Leaving a business you’ve built from the ground up can be difficult, not just practically but psychologically: it’s likely you will have developed a deep emotional attachment to your business. This emotional investment might be an early brick wall in your exit, but it’s more important to think rationally and make the right financial and business decisions for you and your business.
You may have started the business with an eventual ‘cash out’ in mind, or you might just have reached the conclusion over the course of your career. There is an array of reasons for people choosing to leave the businesses they started. Once the business has matured, many owners look to take a back seat or leave altogether. You might want to sell the business to pursue other ventures as part of a wider entrepreneurial career, or you might be looking to retire altogether. Whatever the reason, for a smooth exit to take place, it’s vital to develop an ‘exit strategy’. You need to plan for this future for the sake of both your own career and the success of the business once you leave it. The purpose of an exit strategy is therefore to enable you to leave your business on your own terms.
Building a time scale and setting objectives
Establish a time-scale: think about how much longer you want to run the business day-to-day before moving on. This provides the foundations for the rest of your strategy, enabling you to set an exit date, allowing you to specify and sharpen your other plans. It will allow you to strategise on key exit points. These could include how long you need to prepare the business for sale, to set yourself up for the future through pensions, to establish an annual income or seed money for your next venture.
Returning to your timescale, you need to think about where the market could be in a few years. This highlights the importance of a contingency plan: be prepared for the possibility that your exit strategy may not go as smoothly as you’d hoped due to factors outside of your control, and develop a plan B appropriately with alternatives. You’ll thank yourself for keeping your options open if your first exit plan goes awry.
Set objectives. Where do you want your business to be after your exit? More importantly, where do you want to be after your exit? Firstly, you should decide who is going to take over the business from you. Are you going to sell the business to a third party? If so, do you need to put in extra work to increase the business’ value and make it more attractive to external investors? Alternatively, would a management buy-out work better, or simply hiring a visionary and trustworthy managing director to replace you?
These decisions will be heavily influenced by the type of business you own, but more importantly where you see yourself after the exit: are you going to set up another business, or retire? If it’s the latter, it’s worth discussing with a financial adviser to work out how much you will need to make from selling the company in order to secure an annual income, and plan accordingly. If you plan on starting a new venture, you can use personal profit from the sale to secure seed money and a provisional income to carry you through to your new start-up. (For more information on raising money for a new venture, read here.)
Preparing and managing the change in ownership and management
“These days, companies tend to be valued at four to six times EBITDA (earnings before interest, taxes, depreciation, and amortisation). In order to get the higher multiple, you need to show a history of steady growth.” – Norm Brodsky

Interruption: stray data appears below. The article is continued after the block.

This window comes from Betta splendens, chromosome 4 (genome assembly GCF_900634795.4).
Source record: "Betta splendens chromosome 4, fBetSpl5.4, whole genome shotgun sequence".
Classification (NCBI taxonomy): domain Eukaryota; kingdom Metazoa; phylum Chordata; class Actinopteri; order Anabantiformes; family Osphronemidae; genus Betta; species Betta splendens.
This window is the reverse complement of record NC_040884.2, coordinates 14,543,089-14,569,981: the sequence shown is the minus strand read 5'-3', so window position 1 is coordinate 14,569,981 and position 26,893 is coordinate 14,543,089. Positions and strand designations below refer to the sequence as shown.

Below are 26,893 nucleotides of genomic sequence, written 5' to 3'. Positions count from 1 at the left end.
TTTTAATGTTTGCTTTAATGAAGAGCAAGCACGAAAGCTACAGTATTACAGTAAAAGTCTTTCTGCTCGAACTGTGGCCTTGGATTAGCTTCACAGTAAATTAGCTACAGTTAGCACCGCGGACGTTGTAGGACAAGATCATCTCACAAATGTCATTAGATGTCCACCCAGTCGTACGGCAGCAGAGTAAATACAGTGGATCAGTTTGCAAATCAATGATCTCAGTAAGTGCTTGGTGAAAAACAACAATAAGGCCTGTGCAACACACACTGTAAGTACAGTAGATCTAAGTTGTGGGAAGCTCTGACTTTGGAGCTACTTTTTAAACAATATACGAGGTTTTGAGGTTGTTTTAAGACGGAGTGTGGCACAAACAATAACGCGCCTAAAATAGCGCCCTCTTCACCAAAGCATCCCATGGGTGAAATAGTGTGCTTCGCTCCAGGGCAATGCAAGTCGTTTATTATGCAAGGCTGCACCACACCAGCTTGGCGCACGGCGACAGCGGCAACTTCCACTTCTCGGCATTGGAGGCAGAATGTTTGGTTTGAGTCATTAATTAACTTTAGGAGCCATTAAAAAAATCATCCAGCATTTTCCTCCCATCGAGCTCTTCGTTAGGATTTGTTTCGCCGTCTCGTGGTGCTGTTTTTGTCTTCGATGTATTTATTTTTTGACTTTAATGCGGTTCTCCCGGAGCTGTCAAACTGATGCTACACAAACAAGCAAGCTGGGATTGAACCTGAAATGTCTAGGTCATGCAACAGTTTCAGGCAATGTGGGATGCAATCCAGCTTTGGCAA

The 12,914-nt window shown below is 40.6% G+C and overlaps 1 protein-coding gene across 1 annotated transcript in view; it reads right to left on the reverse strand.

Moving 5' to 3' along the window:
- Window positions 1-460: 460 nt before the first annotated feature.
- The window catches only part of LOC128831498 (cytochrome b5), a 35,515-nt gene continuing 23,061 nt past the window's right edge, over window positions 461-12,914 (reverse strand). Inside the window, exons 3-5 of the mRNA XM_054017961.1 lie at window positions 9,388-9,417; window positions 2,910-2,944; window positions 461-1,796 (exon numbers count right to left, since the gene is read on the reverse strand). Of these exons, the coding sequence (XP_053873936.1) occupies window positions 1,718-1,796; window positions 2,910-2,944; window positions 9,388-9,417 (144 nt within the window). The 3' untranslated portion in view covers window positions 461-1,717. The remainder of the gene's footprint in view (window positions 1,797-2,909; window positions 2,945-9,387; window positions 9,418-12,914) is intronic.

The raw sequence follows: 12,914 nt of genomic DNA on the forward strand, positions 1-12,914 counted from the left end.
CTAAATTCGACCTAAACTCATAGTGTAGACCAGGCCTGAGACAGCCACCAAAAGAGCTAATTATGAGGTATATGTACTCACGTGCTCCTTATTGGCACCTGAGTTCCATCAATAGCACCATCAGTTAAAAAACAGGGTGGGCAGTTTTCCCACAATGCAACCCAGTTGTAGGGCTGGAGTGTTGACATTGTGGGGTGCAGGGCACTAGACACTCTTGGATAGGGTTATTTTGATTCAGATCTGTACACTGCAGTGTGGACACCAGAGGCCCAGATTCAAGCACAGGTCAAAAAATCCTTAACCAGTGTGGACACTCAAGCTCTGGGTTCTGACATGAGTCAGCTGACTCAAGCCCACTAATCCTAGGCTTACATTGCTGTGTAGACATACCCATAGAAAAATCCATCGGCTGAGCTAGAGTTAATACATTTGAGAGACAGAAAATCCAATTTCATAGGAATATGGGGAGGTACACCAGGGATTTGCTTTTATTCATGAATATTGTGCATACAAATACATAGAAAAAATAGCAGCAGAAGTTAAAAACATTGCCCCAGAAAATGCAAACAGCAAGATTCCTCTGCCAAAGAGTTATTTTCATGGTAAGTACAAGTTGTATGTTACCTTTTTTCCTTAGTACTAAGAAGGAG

Create Value: Managing a change in ownership can be difficult, and it doesn’t begin and end with the sale of the company. You need to prepare the company for a change in leadership before your exit, in a way that ensures a smooth transition after your departure.
If you’re aiming to sell the company to a third party, you obviously need to be able to attract potential buyers. It is therefore vital to demonstrate consistent profitability, with a steady cash flow, in order to build business value. A positive side-effect of this is that it hints at future earning potential for any buyer who wishes to scale the business further. This is something you should work into your timescale estimate: how long is it feasibly going to take to build a decent record of steady growth if the company is not already there? In your exit strategy, therefore, you aren’t necessarily looking to expand and scale more of your business, but you are looking to stabilise its profitability and make it more attractive to investors. This will, of course, require an assessment of market conditions. Assess different potential investors and see what it is they are most interested in. This should form the groundwork of how you prepare your company for sale.
You should also be prepared to manage any buy-in further down the line. A management buy-in can severely disrupt day-to-day operations of the business if poorly planned. Consider the different steps of a buy-in and management transition, and plan accordingly. This is a helpful flowchart outlining the steps of a generic management buy-in. You need to put procedures in place prior to your exit that will prepare your employees for the change, such as clearly outlining to the new management the specifics of your current day-to-day operations.
There are many different exit strategies, and only you can know which is right for you and your company. Ultimately, the most important aspect of an exit strategy is adaptability. By preparing for many different factors that could affect or even initiate your exit, you’re ensuring that you will come out on top. Preparing not only yourself, but your business as a whole for your eventual exit is what will enable your continued success, and that of the business you leave behind.